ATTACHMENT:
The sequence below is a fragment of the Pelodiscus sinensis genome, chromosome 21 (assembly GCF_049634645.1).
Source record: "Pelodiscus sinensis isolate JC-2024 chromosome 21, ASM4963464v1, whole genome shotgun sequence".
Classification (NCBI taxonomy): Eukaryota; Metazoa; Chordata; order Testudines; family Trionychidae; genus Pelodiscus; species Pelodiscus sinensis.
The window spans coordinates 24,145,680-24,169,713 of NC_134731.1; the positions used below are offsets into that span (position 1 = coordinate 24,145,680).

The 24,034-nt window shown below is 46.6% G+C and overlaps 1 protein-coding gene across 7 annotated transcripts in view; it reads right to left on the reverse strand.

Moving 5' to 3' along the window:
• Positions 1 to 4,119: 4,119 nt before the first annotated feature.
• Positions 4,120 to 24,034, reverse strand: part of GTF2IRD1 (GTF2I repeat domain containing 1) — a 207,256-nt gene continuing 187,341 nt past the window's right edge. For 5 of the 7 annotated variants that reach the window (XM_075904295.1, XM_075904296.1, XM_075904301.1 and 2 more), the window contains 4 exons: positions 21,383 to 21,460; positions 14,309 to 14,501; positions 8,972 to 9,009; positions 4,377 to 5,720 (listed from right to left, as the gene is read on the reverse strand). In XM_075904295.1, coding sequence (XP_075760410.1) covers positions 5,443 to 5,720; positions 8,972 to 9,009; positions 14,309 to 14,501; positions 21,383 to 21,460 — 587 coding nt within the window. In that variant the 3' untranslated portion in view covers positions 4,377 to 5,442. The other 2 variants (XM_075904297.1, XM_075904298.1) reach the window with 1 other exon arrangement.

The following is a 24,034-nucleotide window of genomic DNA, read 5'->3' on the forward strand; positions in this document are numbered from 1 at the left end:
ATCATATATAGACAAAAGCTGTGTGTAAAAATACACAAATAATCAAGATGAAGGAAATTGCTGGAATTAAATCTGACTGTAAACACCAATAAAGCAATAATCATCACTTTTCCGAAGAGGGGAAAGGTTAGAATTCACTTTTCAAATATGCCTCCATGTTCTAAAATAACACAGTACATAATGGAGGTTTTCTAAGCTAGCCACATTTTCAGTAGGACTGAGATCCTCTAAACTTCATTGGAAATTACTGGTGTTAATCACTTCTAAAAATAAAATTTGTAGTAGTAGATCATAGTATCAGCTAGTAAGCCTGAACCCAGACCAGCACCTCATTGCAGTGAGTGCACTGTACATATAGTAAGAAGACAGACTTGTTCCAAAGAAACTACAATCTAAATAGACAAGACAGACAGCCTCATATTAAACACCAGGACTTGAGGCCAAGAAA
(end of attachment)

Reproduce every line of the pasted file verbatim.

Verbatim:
The sequence below is a fragment of the Pelodiscus sinensis genome, chromosome 21 (assembly GCF_049634645.1).
Source record: "Pelodiscus sinensis isolate JC-2024 chromosome 21, ASM4963464v1, whole genome shotgun sequence".
Classification (NCBI taxonomy): Eukaryota; Metazoa; Chordata; order Testudines; family Trionychidae; genus Pelodiscus; species Pelodiscus sinensis.
The window spans coordinates 24,145,680-24,169,713 of NC_134731.1; the positions used below are offsets into that span (position 1 = coordinate 24,145,680).

The 24,034-nt window shown below is 46.6% G+C and overlaps 1 protein-coding gene across 7 annotated transcripts in view; it reads right to left on the reverse strand.

Moving 5' to 3' along the window:
• Positions 1 to 4,119: 4,119 nt before the first annotated feature.
• Positions 4,120 to 24,034, reverse strand: part of GTF2IRD1 (GTF2I repeat domain containing 1) — a 207,256-nt gene continuing 187,341 nt past the window's right edge. For 5 of the 7 annotated variants that reach the window (XM_075904295.1, XM_075904296.1, XM_075904301.1 and 2 more), the window contains 4 exons: positions 21,383 to 21,460; positions 14,309 to 14,501; positions 8,972 to 9,009; positions 4,377 to 5,720 (listed from right to left, as the gene is read on the reverse strand). In XM_075904295.1, coding sequence (XP_075760410.1) covers positions 5,443 to 5,720; positions 8,972 to 9,009; positions 14,309 to 14,501; positions 21,383 to 21,460 — 587 coding nt within the window. In that variant the 3' untranslated portion in view covers positions 4,377 to 5,442. The other 2 variants (XM_075904297.1, XM_075904298.1) reach the window with 1 other exon arrangement.

The following is a 24,034-nucleotide window of genomic DNA, read 5'->3' on the forward strand; positions in this document are numbered from 1 at the left end:
ATCATATATAGACAAAAGCTGTGTGTAAAAATACACAAATAATCAAGATGAAGGAAATTGCTGGAATTAAATCTGACTGTAAACACCAATAAAGCAATAATCATCACTTTTCCGAAGAGGGGAAAGGTTAGAATTCACTTTTCAAATATGCCTCCATGTTCTAAAATAACACAGTACATAATGGAGGTTTTCTAAGCTAGCCACATTTTCAGTAGGACTGAGATCCTCTAAACTTCATTGGAAATTACTGGTGTTAATCACTTCTAAAAATAAAATTTGTAGTAGTAGATCATAGTATCAGCTAGTAAGCCTGAACCCAGACCAGCACCTCATTGCAGTGAGTGCACTGTACATATAGTAAGAAGACAGACTTGTTCCAAAGAAACTACAATCTAAATAGACAAGACAGACAGCCTCATATTAAACACCAGGACTTGAGGCCAAGAAA